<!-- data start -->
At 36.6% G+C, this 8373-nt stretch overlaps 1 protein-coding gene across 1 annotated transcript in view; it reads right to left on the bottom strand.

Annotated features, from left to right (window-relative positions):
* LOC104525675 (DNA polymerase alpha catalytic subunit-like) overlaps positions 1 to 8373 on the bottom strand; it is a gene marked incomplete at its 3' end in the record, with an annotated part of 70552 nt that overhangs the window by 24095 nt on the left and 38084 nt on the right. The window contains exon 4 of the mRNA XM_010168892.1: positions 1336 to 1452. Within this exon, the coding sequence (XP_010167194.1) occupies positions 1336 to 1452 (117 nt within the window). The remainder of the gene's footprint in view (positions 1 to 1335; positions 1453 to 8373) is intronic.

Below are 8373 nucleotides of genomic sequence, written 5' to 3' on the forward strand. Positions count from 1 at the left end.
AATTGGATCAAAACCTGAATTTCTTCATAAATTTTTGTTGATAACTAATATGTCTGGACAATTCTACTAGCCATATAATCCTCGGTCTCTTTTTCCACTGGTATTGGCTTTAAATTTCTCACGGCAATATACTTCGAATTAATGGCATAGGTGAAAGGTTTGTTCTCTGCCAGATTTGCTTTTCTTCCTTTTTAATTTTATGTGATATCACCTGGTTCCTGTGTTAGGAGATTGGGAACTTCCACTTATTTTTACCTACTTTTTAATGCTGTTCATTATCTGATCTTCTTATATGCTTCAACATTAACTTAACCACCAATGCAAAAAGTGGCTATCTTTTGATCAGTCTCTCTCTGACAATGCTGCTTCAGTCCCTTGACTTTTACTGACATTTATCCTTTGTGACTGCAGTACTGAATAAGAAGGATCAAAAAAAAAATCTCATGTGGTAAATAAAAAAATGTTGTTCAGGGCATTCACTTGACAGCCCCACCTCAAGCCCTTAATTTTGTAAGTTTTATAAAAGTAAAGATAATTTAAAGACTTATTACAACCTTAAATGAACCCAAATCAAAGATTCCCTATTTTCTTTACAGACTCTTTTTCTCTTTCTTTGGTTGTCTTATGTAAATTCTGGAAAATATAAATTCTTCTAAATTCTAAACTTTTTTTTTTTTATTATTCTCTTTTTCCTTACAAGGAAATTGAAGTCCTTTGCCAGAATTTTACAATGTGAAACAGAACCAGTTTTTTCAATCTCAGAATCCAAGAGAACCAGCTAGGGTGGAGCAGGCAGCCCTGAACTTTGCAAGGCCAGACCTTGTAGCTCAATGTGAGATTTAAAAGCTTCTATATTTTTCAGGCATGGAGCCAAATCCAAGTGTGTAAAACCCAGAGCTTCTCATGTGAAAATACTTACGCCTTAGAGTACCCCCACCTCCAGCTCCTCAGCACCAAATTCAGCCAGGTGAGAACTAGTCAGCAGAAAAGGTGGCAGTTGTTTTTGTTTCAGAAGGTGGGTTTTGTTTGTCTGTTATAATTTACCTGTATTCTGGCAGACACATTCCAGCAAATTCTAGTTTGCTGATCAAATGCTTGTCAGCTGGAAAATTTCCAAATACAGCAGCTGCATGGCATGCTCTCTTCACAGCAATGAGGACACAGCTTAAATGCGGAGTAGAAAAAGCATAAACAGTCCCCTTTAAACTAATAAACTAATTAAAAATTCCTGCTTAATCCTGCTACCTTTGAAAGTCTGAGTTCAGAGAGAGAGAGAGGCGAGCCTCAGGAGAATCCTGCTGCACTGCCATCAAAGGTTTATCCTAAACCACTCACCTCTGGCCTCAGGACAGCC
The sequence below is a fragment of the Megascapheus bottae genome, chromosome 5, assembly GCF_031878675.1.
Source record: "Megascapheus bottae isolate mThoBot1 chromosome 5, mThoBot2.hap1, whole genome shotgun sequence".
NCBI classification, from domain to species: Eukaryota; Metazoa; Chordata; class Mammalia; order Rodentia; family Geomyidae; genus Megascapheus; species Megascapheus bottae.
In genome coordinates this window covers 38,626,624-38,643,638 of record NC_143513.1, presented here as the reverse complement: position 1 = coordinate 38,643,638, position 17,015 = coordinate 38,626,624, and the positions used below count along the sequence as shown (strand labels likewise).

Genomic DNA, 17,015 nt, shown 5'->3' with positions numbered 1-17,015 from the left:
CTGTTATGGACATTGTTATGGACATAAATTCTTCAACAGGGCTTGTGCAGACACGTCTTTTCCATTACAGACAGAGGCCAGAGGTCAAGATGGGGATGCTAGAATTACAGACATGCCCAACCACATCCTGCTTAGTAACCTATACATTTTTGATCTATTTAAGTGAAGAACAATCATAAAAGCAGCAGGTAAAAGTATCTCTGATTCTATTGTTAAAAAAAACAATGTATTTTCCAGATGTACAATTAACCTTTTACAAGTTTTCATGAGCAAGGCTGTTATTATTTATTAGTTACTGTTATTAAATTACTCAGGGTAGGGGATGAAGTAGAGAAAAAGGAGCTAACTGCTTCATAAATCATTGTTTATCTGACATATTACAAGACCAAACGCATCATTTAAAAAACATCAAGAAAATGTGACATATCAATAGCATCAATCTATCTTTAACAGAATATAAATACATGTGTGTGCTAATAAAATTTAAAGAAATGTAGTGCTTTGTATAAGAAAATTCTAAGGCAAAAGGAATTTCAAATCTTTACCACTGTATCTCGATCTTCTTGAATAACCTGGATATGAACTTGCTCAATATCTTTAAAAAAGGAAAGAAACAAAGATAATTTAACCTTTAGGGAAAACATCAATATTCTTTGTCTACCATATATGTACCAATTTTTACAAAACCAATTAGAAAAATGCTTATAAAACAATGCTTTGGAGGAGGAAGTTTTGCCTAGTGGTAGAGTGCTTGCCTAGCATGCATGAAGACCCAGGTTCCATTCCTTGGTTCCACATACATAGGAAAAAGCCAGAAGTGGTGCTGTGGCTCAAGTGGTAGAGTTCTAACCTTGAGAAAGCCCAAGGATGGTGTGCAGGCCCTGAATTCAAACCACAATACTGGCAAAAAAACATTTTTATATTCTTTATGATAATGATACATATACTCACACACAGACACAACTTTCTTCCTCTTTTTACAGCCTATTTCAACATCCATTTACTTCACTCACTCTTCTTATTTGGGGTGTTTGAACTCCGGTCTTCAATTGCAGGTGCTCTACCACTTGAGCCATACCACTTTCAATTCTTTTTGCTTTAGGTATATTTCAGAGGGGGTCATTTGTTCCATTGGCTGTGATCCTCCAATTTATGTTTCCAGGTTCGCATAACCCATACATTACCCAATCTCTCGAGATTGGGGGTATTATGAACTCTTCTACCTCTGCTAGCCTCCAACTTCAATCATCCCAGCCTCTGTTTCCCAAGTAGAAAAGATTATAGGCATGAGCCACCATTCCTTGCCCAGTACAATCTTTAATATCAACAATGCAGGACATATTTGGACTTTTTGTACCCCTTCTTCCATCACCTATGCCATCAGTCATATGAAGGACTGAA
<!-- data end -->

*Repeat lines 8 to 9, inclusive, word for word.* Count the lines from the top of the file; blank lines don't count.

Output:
NCBI classification, from domain to species: Eukaryota; Metazoa; Chordata; class Mammalia; order Rodentia; family Geomyidae; genus Megascapheus; species Megascapheus bottae.
In genome coordinates this window covers 38,626,624-38,643,638 of record NC_143513.1, presented here as the reverse complement: position 1 = coordinate 38,643,638, position 17,015 = coordinate 38,626,624, and the positions used below count along the sequence as shown (strand labels likewise).